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Sunday, October 2, 2016


A tailgate party (right) is an American tradition that long ago started before college football games, and now extends to a range of activities not related to sporting events.

Here is a tailgate to the left, also found on vans.  You need high tolerance to heat, rain, the Sun, thrown footballs and unhealthy cuisine to enjoy this lifestyle mode.

I don't remember going to a tailgate while a student at Stanford, and our social gatherings at Louisiana State University were almost always in an on-campus apartment because most of us lived in married student housing units.  In the early 70's females generally wore gowns and males jackets to most games at LSU, always at night.  It was Death Valley then, and when they built the final fourth of the stadium to enclose the arena, it really became noisy.  I would swear that at least half of the audience was seriously drunk, and there was always the crass matter of graphic barfing.  I might underscore that LSU today is rated #1 in tailgating.

At the University of Hawaii, I was the only faculty member I know who had season tickets to football, baseball and basketball.  In my two decades or so of tailgating at Aloha Stadium, these social events ranged from just my wife and myself to regular gatherings for a dozen or so.  We had the standard barbecue, but meats never featured high end steaks.  In Hawaii, rice, corn, macaroni-potato salad, poke, sashimi, chili, hot dog, hamburger, laulau, chips, beer and wine were musts.  Also, champagne and scotch sometimes got added.

While kick-off was not until 6 or 7 PM, you needed to show up around 2:30 PM to find a parking slot.   It was imperative to find a place under shade for the sun and heat were oppressive.  Then to get two or more cars close to each other became a real pain.  That is why Pearl and I in our final years just came alone.  There was that 1998 von Appen year when Hawaii did not win one game, and we spent more time at the tailgate than in the stadium, sometimes not bothering to even go to our seats.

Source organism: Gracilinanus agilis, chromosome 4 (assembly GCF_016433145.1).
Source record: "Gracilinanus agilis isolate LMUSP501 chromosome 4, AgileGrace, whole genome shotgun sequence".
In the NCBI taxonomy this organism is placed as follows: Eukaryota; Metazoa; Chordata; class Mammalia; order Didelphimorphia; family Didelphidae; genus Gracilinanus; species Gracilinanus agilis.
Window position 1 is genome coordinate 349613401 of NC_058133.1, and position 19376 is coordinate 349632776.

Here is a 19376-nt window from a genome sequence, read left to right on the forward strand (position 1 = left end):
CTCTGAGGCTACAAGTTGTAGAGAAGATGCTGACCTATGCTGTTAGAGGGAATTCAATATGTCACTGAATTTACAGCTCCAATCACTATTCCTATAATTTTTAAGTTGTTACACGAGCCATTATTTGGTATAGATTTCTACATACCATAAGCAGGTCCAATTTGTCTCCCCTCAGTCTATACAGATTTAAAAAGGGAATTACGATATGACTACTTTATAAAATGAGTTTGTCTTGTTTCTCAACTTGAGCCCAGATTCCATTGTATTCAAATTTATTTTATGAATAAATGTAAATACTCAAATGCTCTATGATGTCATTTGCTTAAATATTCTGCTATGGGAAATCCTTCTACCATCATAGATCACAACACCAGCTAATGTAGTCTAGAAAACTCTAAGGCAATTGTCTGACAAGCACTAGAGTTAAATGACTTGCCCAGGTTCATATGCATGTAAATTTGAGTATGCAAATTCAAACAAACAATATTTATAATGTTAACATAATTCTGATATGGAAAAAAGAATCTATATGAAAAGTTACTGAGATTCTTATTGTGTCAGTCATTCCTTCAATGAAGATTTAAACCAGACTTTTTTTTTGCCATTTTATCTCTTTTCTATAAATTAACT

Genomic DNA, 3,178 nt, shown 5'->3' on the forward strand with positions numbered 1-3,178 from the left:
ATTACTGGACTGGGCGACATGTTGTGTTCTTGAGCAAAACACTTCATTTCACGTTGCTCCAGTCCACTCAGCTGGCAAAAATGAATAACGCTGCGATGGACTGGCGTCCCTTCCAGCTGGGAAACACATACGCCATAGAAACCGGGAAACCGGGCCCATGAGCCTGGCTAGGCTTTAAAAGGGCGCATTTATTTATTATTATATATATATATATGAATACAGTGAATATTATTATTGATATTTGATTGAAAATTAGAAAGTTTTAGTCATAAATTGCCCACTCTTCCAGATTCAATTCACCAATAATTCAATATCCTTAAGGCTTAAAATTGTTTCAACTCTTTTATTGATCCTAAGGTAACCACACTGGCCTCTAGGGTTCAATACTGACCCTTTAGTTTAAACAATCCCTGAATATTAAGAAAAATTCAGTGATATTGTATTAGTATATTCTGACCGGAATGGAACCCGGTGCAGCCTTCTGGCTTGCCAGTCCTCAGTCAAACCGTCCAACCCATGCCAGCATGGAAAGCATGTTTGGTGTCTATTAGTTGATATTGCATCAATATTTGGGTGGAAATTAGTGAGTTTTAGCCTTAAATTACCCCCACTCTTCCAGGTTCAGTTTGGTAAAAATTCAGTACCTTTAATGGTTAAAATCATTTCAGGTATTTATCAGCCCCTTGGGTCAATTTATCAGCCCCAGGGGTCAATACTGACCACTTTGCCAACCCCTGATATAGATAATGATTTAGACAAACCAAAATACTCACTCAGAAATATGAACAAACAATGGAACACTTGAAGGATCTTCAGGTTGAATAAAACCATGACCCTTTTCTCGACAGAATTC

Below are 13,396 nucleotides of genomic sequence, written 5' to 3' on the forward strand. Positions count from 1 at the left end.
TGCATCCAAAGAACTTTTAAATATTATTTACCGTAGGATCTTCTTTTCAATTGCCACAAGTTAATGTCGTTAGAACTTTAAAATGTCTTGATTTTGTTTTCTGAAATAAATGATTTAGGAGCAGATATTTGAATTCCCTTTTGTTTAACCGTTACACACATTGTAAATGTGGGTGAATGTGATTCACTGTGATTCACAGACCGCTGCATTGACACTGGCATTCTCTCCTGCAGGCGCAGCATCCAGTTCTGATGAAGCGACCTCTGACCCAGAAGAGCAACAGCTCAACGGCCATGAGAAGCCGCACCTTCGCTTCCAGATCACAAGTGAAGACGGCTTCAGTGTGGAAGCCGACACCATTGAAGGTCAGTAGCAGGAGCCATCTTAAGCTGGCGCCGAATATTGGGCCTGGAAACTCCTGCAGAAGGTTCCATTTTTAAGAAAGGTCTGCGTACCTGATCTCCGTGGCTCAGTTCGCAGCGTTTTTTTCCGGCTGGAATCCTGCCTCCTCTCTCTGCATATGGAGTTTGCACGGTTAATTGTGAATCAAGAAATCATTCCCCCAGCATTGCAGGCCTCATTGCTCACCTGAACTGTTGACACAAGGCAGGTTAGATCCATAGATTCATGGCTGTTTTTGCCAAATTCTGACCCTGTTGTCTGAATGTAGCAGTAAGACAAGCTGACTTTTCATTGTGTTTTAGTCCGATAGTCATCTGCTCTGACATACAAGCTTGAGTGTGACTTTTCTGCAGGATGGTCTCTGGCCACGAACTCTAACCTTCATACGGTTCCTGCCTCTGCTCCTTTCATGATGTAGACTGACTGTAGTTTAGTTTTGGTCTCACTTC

It was three years ago when Hawaii was 0-11, with Army coming in for our final game.  I just had to support our team, so I drove to Aloha Stadium and found a parking spot under a large tree.  Well, very few were attending by this point.  I had a laulau, tuna sashimi, beer and white wine.

I bought a ticket and found I was the only one in my section...of several thousand.  Hawaii won, 49-42.  What a symbolically noteworthy way to end my standard tailgate carer.

Actually, it got better this weekend, and in luxurious comfort.  I was scheduled to watch Missouri at Death Valley (LSU) on my home TV and Nevada at Hawaii (Aloha Stadium) in the 15 Craigside Theater.  My tailgate was not traditional.  It was only myself.  I used my lanai, and first cut up a piece of Japanese Wagyu Beef.  What you see is worth $81.20 for less than a pound:

Potato salad with watercress, tofu and arugula (from my garden); onion and mushrooms for the grill; and hot sake, Kirin Beer and a Stanford Cardinal Classic Pinot Noir:

In a tailgate you don't use Riedel glassware.

I should mention that I finally bought two new Kyocera Ceramic pans for an induction stove.  The cost was more than $100, but, hey, there were several meals I had this past week that cost that much, and these pans will last the rest of my life.

The steak was fabulous and the pan was terrific.  Nothing sticks to the surface.

This was only an awesome tailgate.  Before the season is over, I'll add Miyazaki caviar, Oregon truffles and French foie gras.  Perhaps some Dom Perignon, a spot of Johnny Walker Blue Label Scotch and taste of my Louis XIII cognac.  Maybe I'll invite someone to join me.

I'll end with photos of my lanai herb garden--chiso, arugula, basil and mint:

I think I'll add a calamansi plant for my gin and tonic and such.

Typhoon Matthew is at a very dangerous 140 MPH, with the eye seeming to remain in the ocean, thus, maintaining strength while bringing severe rainfall to Jamaica, Haiti, Cuba, and the Bahamas..with a current projection of landfall over the Carolinas.

In the West Pacific is also a potent storm, Typhoon Chaba at 130 MPH.  The eye is now projected to move past Naha to the west, and landfall on Kyushu is also further west, thus sparing Miyazaki:


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